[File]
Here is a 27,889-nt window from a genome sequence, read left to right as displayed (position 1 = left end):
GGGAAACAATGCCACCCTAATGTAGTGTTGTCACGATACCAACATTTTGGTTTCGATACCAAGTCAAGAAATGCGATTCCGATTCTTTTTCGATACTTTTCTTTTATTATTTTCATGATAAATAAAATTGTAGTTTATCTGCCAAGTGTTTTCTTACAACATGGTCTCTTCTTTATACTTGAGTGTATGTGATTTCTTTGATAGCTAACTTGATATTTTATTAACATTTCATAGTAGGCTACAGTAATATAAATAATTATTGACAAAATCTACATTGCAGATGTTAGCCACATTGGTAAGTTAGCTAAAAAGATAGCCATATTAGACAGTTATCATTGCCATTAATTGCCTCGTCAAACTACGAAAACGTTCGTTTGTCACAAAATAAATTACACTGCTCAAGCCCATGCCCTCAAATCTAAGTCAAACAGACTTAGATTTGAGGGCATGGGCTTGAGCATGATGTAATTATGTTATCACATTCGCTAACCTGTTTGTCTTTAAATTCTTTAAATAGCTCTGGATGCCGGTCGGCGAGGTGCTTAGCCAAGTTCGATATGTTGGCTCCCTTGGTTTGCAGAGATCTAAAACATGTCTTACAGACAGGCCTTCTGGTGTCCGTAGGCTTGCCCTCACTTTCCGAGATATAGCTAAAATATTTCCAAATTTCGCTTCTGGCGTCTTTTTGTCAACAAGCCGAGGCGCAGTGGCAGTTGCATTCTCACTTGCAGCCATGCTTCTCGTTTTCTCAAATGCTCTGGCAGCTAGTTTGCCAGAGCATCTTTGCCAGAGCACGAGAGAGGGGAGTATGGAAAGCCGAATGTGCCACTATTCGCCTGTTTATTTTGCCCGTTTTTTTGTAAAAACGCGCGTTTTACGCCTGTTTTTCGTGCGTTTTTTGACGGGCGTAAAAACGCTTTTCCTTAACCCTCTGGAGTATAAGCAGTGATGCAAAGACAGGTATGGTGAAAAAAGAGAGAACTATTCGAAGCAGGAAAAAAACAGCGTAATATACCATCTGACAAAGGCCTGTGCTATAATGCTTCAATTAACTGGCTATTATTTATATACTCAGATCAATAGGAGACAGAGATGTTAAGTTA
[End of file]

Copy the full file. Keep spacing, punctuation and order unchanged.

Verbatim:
Here is a 27,889-nt window from a genome sequence, read left to right as displayed (position 1 = left end):
GGGAAACAATGCCACCCTAATGTAGTGTTGTCACGATACCAACATTTTGGTTTCGATACCAAGTCAAGAAATGCGATTCCGATTCTTTTTCGATACTTTTCTTTTATTATTTTCATGATAAATAAAATTGTAGTTTATCTGCCAAGTGTTTTCTTACAACATGGTCTCTTCTTTATACTTGAGTGTATGTGATTTCTTTGATAGCTAACTTGATATTTTATTAACATTTCATAGTAGGCTACAGTAATATAAATAATTATTGACAAAATCTACATTGCAGATGTTAGCCACATTGGTAAGTTAGCTAAAAAGATAGCCATATTAGACAGTTATCATTGCCATTAATTGCCTCGTCAAACTACGAAAACGTTCGTTTGTCACAAAATAAATTACACTGCTCAAGCCCATGCCCTCAAATCTAAGTCAAACAGACTTAGATTTGAGGGCATGGGCTTGAGCATGATGTAATTATGTTATCACATTCGCTAACCTGTTTGTCTTTAAATTCTTTAAATAGCTCTGGATGCCGGTCGGCGAGGTGCTTAGCCAAGTTCGATATGTTGGCTCCCTTGGTTTGCAGAGATCTAAAACATGTCTTACAGACAGGCCTTCTGGTGTCCGTAGGCTTGCCCTCACTTTCCGAGATATAGCTAAAATATTTCCAAATTTCGCTTCTGGCGTCTTTTTGTCAACAAGCCGAGGCGCAGTGGCAGTTGCATTCTCACTTGCAGCCATGCTTCTCGTTTTCTCAAATGCTCTGGCAGCTAGTTTGCCAGAGCATCTTTGCCAGAGCACGAGAGAGGGGAGTATGGAAAGCCGAATGTGCCACTATTCGCCTGTTTATTTTGCCCGTTTTTTTGTAAAAACGCGCGTTTTACGCCTGTTTTTCGTGCGTTTTTTGACGGGCGTAAAAACGCTTTTCCTTAACCCTCTGGAGTATAAGCAGTGATGCAAAGACAGGTATGGTGAAAAAAGAGAGAACTATTCGAAGCAGGAAAAAAACAGCGTAATATACCATCTGACAAAGGCCTGTGCTATAATGCTTCAATTAACTGGCTATTATTTATATACTCAGATCAATAGGAGACAGAGATGTTAAGTTA